The current dark cloud that hangs over Europe is a serious threat and something that investors should closely monitor. If the anticipated seasonal strength—which is typically driven by an influx of cash into pension funds that their managers are keen to put to work—is not forthcoming, investors should seriously question how much further the current bull market can run. As of now, we remain cautiously optimistic as we await some crucial economic data.

Economic Data Releases / U.S. Housing Market Data Is Solid

  • Existing home sales rose 2.4 percent in September to an annualized rate of 5.17 million homes, the highest in one year.
  • Housing starts rose 6.3 percent in September to an annualized pace of 1.02 million.
  • Most of the gains were driven by a 16.7 percent jump in multi-family starts.
  • Building permits increased by a modest 1.5 percent to 1.02 million in September.
  • The FHFA house price index rose a better-than-expected 0.5 percent in August, a five-month high.
  • University of Michigan Consumer Confidence rose to 86.4 from 84.6 in the initial October reading. The reading was the highest in seven years and was driven by better consumer expectations.
  • Initial jobless claims rose off a multi-year low for the week ending Oct. 18, increasing to 283,000, the fourth lowest reading this year.
  • The Leading Economic Index expanded by 0.8 percent in September. Nine of 10 indicators were positive.
  • The Consumer Price Index was unchanged on a year-over-year basis at 1.7 percent in September. The core CPI also remained at 1.7 percent. Falling energy prices were offset by higher food and shelter costs.

Seasonal Factors Ready to Turn Positive

S&P500-1993-2014My Comments: This post is about investments and what may happen to your money going forward.

My gut told me the downturn in the markets over the last three weeks suggested it was the start of the market correction that all of us expect. You only have to glance at this chart of the S&P500 over the past 20 years to conclude it is inevitable. However…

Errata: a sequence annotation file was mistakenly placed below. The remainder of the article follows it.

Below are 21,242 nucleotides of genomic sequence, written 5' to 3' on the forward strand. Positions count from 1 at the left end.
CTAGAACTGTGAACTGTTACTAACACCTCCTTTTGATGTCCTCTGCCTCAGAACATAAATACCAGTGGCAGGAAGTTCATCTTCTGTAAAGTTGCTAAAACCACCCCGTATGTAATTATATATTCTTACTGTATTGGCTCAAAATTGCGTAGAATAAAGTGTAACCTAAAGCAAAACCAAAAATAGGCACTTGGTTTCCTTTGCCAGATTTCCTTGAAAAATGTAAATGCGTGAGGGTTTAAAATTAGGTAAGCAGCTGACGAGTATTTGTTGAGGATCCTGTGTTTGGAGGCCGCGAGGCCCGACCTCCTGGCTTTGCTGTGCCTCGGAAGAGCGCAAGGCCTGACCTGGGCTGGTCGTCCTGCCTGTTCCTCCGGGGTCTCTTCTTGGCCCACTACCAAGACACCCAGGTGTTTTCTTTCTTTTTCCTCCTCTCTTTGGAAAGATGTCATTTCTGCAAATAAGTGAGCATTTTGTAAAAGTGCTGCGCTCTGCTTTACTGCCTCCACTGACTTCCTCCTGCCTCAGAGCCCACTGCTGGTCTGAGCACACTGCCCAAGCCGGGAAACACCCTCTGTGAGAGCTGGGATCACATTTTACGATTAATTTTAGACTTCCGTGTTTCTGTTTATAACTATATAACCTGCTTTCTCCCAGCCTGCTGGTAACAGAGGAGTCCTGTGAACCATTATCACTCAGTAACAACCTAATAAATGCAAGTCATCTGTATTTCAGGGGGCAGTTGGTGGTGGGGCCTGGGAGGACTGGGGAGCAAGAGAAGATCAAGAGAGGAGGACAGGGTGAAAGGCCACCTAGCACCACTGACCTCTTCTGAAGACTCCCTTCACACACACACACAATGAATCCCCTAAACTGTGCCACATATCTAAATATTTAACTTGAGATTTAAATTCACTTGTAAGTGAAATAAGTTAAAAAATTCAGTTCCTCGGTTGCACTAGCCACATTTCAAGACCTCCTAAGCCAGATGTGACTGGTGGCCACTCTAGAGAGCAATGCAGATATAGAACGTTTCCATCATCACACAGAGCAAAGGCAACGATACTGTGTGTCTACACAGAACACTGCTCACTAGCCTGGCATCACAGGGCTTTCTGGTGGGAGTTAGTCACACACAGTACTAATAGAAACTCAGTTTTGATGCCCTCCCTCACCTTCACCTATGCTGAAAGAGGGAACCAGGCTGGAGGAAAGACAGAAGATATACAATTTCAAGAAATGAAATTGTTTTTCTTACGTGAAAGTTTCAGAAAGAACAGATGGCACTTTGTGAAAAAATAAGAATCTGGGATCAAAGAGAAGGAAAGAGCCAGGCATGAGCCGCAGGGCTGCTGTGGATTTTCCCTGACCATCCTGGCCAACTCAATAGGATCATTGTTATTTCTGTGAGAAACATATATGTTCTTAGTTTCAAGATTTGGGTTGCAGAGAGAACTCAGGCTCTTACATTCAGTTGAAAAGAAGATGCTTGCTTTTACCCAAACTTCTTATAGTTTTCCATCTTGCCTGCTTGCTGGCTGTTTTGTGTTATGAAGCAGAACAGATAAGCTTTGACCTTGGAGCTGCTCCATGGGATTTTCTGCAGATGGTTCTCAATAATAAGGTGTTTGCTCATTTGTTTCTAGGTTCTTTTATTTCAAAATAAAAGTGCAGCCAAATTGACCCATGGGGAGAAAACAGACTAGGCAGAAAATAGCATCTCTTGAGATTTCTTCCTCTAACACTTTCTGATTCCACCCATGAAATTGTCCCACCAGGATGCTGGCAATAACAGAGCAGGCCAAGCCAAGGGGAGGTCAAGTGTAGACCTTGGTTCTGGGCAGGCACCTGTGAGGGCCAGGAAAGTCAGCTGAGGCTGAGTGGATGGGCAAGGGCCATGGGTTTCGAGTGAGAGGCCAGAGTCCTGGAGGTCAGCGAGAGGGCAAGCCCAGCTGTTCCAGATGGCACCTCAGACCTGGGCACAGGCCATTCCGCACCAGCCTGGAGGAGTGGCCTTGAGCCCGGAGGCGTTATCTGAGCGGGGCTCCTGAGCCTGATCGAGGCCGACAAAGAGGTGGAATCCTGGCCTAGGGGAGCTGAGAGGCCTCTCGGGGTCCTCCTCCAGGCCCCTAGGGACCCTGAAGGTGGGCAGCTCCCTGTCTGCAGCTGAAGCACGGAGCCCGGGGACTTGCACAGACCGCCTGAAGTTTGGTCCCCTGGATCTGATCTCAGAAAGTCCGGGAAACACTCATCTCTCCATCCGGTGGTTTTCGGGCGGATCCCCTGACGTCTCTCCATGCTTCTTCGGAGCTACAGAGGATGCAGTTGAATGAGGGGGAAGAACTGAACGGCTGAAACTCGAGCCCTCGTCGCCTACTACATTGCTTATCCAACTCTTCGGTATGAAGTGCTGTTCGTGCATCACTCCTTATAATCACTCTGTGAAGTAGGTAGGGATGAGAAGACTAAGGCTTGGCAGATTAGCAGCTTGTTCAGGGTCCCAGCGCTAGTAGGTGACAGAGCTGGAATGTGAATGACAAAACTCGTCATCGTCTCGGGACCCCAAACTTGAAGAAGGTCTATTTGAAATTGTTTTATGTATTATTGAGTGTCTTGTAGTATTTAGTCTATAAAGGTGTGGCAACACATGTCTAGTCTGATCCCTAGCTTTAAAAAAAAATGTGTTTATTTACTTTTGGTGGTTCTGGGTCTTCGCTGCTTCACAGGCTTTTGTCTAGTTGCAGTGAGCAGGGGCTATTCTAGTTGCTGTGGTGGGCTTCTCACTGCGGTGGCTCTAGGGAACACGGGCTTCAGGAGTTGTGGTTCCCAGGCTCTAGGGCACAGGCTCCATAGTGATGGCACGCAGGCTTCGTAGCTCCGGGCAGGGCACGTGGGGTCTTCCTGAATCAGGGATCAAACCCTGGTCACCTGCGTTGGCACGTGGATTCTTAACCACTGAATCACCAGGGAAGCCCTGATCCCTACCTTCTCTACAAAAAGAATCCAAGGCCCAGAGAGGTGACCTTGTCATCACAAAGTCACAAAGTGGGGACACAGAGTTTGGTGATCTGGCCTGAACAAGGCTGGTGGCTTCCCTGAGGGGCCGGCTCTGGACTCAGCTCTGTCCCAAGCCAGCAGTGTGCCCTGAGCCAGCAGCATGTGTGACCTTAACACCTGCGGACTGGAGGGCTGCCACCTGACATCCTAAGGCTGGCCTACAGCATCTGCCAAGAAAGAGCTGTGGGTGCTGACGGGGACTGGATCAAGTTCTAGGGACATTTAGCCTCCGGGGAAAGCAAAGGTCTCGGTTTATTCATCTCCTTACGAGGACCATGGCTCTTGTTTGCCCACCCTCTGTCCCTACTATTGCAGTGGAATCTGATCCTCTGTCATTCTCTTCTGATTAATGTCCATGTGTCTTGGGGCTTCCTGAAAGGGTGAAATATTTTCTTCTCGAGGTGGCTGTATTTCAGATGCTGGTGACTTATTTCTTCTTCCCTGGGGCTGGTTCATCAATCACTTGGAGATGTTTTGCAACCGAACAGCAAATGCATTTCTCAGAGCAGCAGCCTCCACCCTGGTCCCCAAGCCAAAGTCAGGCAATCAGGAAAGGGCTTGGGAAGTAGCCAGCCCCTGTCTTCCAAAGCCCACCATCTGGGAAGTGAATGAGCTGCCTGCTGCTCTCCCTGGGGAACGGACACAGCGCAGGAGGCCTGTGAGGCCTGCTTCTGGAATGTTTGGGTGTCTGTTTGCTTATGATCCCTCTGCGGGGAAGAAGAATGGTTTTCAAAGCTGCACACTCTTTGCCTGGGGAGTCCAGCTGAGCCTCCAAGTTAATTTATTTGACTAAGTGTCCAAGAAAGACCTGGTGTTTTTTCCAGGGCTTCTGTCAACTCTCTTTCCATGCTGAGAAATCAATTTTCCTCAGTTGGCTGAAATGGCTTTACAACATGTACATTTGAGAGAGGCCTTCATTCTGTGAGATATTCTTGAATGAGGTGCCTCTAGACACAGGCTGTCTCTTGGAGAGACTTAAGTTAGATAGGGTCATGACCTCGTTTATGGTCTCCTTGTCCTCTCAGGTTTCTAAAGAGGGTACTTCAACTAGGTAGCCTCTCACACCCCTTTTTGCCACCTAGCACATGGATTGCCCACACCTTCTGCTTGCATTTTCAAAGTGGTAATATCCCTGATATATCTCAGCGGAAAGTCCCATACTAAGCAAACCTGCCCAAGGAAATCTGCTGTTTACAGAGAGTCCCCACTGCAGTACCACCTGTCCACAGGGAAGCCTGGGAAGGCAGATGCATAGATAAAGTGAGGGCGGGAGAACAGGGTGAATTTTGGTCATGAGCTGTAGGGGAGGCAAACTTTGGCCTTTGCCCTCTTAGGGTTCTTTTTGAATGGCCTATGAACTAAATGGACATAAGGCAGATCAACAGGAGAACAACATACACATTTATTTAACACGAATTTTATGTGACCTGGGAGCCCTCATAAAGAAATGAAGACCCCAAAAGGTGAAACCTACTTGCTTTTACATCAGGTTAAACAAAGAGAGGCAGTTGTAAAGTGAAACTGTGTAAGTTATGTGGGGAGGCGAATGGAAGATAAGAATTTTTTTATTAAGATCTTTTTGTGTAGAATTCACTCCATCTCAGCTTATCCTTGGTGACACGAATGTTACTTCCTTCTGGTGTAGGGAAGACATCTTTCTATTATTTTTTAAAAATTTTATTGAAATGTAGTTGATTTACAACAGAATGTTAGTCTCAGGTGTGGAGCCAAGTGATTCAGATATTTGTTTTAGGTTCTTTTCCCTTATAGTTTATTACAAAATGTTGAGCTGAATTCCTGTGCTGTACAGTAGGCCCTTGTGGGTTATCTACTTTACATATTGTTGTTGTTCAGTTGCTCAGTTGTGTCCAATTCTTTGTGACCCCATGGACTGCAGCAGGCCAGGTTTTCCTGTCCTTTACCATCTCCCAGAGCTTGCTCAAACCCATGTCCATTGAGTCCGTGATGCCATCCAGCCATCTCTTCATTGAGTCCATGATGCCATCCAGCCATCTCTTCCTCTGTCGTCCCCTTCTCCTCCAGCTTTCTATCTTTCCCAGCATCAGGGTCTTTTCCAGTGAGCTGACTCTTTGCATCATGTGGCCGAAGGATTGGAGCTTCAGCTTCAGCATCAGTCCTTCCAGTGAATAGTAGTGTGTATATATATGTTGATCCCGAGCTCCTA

Here are comments from someone far better attuned to the markets than I am who suggests there is still a lot of upside left. I guess it just means the inevitable downturn will be more dramatic and painful. You had better have a parachute when it happens.

October 17, 2014 / Commentary by Scott Minerd, Chairman of Investments and Global Chief Investment Officer, Guggenheim Partners

After a volatile week in markets, U.S. equities are now oversold and investors should be alert for seasonal factors that should soon turn positive.

The yield on 10-year U.S. Treasury notes this week broke below 2 percent intraday for the first time since June 2013, fulfilling a view I expressed in commentaries published in September 2013 and again in August. With this yield achieved, I don’t see an imminent rise in rates and view market talk about possible continuing quantitative easing by the Federal Reserve as overblown.

The recent decline in yields has less to do with U.S. economic fundamentals, which remain sound, and more to do with technical forces driving rates lower as a result of capital flows out of Europe. With inflation expectations falling, U.S. 10-year Treasury yields still look attractive even at close to 2 percent, relative to comparable German bunds at around 80 basis points and Japanese sovereign debt at around 50 basis points. In reality, U.S. long-term yields should continue to be well supported, with limited room to rise higher and the possibility that they could move lower.

In U.S. equities, the market is going through its usual seasonal gyrations and now appears to be oversold. The seasonal patterns of higher volatility in September and October that we anticipated have largely been fulfilled and seasonal factors should shift dramatically over the next two months. The buy signal for stocks normally coincides with the first game of baseball’s World Series (Oct. 21 this year), and between then and year end we will likely get a U.S. equities market rally.

The S&P 500 Index today reminds me of 2003, when stocks fell 4.2 percent in September before strong data pushed stocks 15 percent higher by June of 2004. The S&P then lost about 7 percent between June and August of 2004, when the Fed hiked interest rates, before gaining more than 15 percent in the next year.

In the coming months, a number of indicators will offer signals about how long the rally in U.S. stocks and bonds that began in 2009 can continue. One such indicator will be the so-called Santa Claus rally. As the old adage goes, “If Santa Claus should fail to call, bears may come to Broad and Wall.” While it is too early to say, the coming rally in U.S. equities may be the one to sell into.

Stop Tinkering With Your Retirement Portfolio

InvestMy Comments: I can’t tell you how many times over the past 40 years that a client has talked with me suggesting something is wrong with his investments. It usually comes after a long run up in the markets and he or she thinks his portfolio is lagging. And almost every time we’ve made a change, it has resulted in something worse. We moved away from good stuff into bad stuff.

That’s not to say that changes should never be made. Some changes are for the best, like when you think the markets are likely to crash and you want some assurance that the manager you’ve chosen has the ability to move to cash when the you know what hits the fan. Most of them use the tactics described below.